The Agency acknowledges that marriage is not mentioned in the applicable statutes but claims that a married nonminor cannot remain a dependent of the juvenile court. The Agency points out that a minor who marries is emancipated from his or her parents. ( Fam. Code, § 7002, subd. (b) ; see id. , § 7505, subd. (b).) By analogy, at least one court has found that a married minor cannot be the subject of a dependency proceeding in juvenile court. (In re J.S. (2011) 199 Cal.App.4th 1291, 1296, 132 Cal.Rptr.3d 244.) But the analogy cannot be extended to the circumstances here. A nonminor dependent is, by definition, already an adult. Marriage does not emancipate an adult from anything or anyone.
The Agency contends that including married nonminor dependents in extended foster care would create "enormous barriers" for the Agency. It asks, rhetorically, "How would the Agency supervise a married adult residing with her husband? How could an Agency place a married woman in foster care?" The answer to both questions is that the Agency can supervise a married adult just as it supervises an unmarried adult. A married adult is just as able to comply with the Agency's directives, and benefit from its services, as an unmarried adult. Although the rights and responsibilities of marriage bind both spouses, a married woman remains just as free as an unmarried woman to act independently in the areas of concern to the Agency. She can make her own decisions about her education, her employment, her medical care, and the other areas where the Agency assists nonminor dependents. A married woman need not even live with her husband. Although it may seem strange to think of a married person being in foster care, it is equally strange to think of a competent adult in foster care—and that is accepted under the statutory scheme for nonminor dependents because their participation is voluntary. (§§ 366.31, subd. (a)(1), 11400, subd. (u)(1), 11401, subd. (e).) Marriage does not necessarily affect the realities of such voluntary "care" in any relevant aspect.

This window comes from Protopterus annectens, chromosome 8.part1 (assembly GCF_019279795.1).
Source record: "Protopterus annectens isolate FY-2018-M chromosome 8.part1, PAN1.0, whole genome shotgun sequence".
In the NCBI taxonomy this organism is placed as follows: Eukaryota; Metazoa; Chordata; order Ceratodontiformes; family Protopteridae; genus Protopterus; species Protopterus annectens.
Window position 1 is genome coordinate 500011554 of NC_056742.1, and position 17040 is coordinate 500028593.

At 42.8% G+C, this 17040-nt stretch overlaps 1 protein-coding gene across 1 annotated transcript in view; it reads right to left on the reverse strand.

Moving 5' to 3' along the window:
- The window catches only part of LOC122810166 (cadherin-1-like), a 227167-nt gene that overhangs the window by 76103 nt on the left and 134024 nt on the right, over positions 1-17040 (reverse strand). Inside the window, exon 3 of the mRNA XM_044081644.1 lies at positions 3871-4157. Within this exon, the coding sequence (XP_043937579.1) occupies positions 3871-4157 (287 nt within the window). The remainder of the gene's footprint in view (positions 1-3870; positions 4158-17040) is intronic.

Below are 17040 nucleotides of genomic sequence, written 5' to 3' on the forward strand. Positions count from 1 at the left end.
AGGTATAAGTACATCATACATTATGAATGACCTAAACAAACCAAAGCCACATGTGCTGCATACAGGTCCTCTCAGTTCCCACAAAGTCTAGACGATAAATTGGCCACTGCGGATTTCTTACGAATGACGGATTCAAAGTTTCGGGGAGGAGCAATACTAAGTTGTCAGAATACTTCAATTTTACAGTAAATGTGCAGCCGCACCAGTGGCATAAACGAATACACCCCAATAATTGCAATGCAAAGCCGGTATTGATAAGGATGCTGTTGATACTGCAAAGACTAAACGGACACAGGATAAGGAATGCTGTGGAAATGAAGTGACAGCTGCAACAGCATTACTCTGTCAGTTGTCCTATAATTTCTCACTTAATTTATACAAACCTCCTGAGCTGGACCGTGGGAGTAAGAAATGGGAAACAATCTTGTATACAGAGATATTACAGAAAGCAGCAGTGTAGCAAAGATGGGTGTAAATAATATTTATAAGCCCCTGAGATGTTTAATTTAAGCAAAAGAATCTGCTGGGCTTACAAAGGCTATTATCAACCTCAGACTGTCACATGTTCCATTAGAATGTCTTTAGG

The Agency also asks, again rhetorically, "If the Agency made foster care payments to a married nonminor dependent, would that render the aid community property?" We need not determine that issue here. The Agency has made no suggestion that characterizing such aid as community property would prevent a married nonminor dependent from benefiting from the extended foster care program or otherwise impair the program's goals.
Contrary to the Agency's concern that a married person would be impossible to supervise, and therefore, cannot participate in extended foster care, the federal government has explicitly acknowledged that married persons may participate in extended foster care. The federal government's Child Welfare Policy Manual, which provides policy guidance to state and local authorities, poses the following question and answer: "Question 4. [¶] May a youth age 18 or older who is married or enlisted in the military be eligible for title IV-E foster care? [¶] Answer[:] [¶] Yes. There is nothing in title IV-E that prohibits a title IV-E agency from providing title IV-E foster care to an otherwise eligible youth if the youth is married or enlisted in the military (including if the youth is in the military reserves or ROTC)." (U.S. Department of Health and Human Services, Child Welfare Policy Manual, § 8.3A, Question 4.) Nothing about the realities of foster care, or the extended foster care program, preclude participation by married nonminor dependents.
We may take judicial notice of this portion of the Child Welfare Policy Manual because its publication is an official act of an executive department of the federal government. (Evid. Code, §§ 452, subd. (c), 459, subd. (a) ; see Robles v. Employment Development Dept.(2015) 236 Cal.App.4th 530, 548 & fn. 9, 186 Cal.Rptr.3d 707.) The Child Welfare Policy Manual is available at the following website: < http://www.acf.hhs.gov/cwpm>.